The Lungarotti family is the biggest wine producer in the Torgiano DOC in the central Italian province of Umbria. Adept at making high-quality values, the Lungarottis are also a leading cultural force in Umbria, overseeing a world-class wine museum, an olive museum and a foundation that finances projects focusing on Italy’s agrarian economy.
I’m always on the hunt for high-value whites, and their Torre di Giano Bianco blend fits the bill. It is a mix of 70 percent Trebbiano and 30 percent Grechetto. The hardy and high-yielding Trebbiano grape (known as Ugni Blanc in France) is the most widely planted white grape in Italy. Grechetto, which has Greek origins, is a key blending grape in Umbria, where it takes important roles in the whites of Torgiano and Orvieto.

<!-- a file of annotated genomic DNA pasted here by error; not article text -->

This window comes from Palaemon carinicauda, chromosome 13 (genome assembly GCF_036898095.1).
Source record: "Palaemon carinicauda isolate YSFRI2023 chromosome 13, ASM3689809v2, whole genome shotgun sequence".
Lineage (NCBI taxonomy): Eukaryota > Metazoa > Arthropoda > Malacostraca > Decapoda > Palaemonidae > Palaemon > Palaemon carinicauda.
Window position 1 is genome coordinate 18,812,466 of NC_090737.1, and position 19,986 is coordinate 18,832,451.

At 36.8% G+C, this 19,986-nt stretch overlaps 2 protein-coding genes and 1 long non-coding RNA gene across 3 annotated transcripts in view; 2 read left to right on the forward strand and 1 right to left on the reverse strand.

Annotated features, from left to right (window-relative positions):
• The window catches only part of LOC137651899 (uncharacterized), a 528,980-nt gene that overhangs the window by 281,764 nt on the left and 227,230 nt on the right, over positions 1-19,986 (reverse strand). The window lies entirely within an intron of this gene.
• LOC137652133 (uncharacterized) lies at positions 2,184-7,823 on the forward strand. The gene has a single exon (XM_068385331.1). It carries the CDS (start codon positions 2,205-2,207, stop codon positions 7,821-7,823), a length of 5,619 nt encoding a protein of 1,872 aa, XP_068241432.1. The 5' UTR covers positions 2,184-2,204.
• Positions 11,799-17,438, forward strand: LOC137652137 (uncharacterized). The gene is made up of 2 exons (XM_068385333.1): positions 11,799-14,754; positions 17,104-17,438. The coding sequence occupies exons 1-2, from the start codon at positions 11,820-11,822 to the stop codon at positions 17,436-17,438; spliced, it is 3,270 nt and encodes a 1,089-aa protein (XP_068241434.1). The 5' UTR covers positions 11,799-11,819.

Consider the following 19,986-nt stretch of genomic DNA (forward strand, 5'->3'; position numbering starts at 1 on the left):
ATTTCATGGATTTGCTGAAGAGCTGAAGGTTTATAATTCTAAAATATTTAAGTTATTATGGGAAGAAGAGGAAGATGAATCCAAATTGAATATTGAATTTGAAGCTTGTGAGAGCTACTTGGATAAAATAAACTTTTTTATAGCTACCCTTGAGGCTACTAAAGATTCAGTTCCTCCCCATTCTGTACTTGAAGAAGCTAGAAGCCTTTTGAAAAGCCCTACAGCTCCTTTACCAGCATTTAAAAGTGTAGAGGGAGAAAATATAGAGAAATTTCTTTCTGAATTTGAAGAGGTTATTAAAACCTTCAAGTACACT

This wine was fermented in stainless steel and then aged on the lees (the yeast cells left over after fermentation), which gives it a pleasant added richness. Featuring aromas of honeysuckle and almonds, with flavors of ripe honeydew melon, fig and hints of apricot, this wine finishes creamy and fresh. It makes for a fine aperitif or would pair well with roasted pork or poultry. I rated it 88 points, non-blind, and it costs just $15 a bottle.
WineSpectator.com members: Read the original blind-tasting review for Lungarotti Torgiano White Torre di Giano 2006 (85, $14).
• Plus, get our quick list of Top Values among Italian whites.